Asset & Wealth Managers Should Stop Creating Digital Strategies

Kevin O'Shaughnessy, Joe Brown, Thomas Goldwater

Digitisation has been working its way across the Asset Management industry over the last 5+ years, and Alpha’s research has consistently shown that over 80% of managers rate it as one of their top three priorities. This trend has been accelerated in 2020 by the pandemic, and findings from our latest study showed that many managers want to go back to the drawing board on what digital means for their firms, where to place their efforts, and how to execute their digital agenda.

Firms are increasingly starting afresh or dusting off their digital strategies; and we are often asked:

“Do I actually need a digital strategy?”

Our response?


Instead, we encourage firms to turn the question around to develop a “Strategy for Digital”. This is not a verbal “sleight of hand” – it’s a way to think about how to respond to the opportunities digitisation presents and, importantly, where those opportunities support the firm’s business strategy rather than discrete activities. We believe that strategy should be developed at the organisational level, enabling firms to work towards a vision which delivers on its mission, with a focus on product development, operating models, and delivering exceptional client experiences.

We also encourage firms to foster a Digital First culture, supporting the delivery of their business strategy. In this, Digital becomes a means to an end, rather than the end itself.

Firms must also identify their own definition of “digital”, which we see as the..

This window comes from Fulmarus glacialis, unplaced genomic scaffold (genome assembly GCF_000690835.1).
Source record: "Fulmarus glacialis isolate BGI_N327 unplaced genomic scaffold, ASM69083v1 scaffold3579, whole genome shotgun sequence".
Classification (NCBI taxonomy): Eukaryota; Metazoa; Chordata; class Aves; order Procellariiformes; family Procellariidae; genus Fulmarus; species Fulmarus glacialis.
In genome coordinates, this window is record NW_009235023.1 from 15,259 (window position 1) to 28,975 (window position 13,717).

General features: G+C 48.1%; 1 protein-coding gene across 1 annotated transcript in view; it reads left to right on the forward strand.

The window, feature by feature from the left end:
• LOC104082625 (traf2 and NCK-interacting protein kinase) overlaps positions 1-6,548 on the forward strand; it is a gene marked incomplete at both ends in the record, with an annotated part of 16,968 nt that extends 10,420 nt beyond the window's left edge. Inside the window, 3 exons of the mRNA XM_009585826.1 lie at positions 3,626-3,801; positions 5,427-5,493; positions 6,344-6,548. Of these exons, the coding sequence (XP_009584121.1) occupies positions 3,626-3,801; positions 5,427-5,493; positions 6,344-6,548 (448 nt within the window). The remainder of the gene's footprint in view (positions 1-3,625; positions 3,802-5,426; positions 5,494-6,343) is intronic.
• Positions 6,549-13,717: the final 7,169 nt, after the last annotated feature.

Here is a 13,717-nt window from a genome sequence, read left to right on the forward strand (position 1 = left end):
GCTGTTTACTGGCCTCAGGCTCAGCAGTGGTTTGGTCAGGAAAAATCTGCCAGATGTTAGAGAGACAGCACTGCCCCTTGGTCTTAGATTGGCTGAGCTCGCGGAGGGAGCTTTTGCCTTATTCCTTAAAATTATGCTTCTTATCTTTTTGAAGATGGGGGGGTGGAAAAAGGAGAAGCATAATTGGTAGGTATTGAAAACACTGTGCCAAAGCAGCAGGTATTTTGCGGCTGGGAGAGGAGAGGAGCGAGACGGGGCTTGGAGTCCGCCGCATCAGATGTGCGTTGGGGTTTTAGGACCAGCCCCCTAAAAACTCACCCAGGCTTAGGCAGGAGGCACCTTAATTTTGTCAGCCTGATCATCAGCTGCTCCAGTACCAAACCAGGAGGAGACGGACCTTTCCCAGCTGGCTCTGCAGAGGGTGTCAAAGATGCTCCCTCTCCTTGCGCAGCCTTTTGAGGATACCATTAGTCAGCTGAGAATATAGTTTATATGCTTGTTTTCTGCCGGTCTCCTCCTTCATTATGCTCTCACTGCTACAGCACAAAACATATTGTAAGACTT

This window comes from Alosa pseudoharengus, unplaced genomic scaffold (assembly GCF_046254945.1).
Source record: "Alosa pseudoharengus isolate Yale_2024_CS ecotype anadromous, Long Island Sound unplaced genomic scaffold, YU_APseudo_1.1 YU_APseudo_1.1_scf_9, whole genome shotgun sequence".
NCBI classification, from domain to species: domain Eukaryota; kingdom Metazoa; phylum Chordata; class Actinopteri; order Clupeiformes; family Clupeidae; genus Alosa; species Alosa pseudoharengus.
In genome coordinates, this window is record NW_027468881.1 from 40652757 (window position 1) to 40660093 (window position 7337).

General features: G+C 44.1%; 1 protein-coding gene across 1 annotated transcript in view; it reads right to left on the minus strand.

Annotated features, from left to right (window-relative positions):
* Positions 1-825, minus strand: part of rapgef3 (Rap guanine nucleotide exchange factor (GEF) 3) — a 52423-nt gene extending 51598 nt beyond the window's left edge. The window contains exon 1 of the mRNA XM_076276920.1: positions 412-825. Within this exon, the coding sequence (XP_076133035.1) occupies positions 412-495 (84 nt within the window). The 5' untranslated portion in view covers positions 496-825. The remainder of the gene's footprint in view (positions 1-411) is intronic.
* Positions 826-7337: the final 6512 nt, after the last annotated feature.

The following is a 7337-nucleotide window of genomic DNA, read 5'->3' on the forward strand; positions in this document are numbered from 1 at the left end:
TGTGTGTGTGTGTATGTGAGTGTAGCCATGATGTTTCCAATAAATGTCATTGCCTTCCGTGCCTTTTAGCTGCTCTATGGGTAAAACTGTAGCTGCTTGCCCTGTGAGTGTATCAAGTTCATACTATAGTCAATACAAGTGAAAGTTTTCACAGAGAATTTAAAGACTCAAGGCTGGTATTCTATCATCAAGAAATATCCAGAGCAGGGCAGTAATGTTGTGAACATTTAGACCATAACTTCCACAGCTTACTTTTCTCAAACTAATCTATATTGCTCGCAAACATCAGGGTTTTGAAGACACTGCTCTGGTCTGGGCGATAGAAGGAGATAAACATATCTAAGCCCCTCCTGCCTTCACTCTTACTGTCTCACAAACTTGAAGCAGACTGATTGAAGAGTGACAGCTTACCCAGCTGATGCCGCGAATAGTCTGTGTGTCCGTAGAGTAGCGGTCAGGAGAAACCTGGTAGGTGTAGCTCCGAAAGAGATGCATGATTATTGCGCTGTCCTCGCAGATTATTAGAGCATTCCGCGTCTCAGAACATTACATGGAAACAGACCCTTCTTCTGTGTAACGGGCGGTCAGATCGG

• Route to provide offerings, content, data, and services to clients via internet enabled channels
  • Automation & digitisation of operational processes
  • Suite of supporting technologies
  • Delivery methodologies promoting Agile ways of working and creating “end-user” value

Set a vision and plot a path

As the pace of change in the industry increases, the time horizon for a firm’s vision should be shorter and reassessed more frequently. An aspirational vision allows organisations to start in the future, then work back to the present to establish a route grounded in the existing structures and capabilities of today.

  • Define a vision which focuses your change agenda, revisit often, and iterate or pivot as needed

Understand where digitisation has most impact along your value chain

Look along the value chain (i.e. developing investment solutions through to the way they are operationally delivered) and pinpoint where digitisation can have the greatest impact. Doing this allows you to understand the economics of digitisation and highlight the opportunities impacting multiple areas of the business.

  • Understand your value chain and target where to focus your digitisation efforts

Re-evaluate your change portfolio

Assess the initiatives within the change portfolio, understanding that everything is up for discussion. We recommend firms Think Big about their digital ambitions. An organisation’s change agenda is often dominated by client-facing initiatives, but don’t discount the value of operational transformation; these often yield significant savings, whilst the streamlined business processes still benefit the client.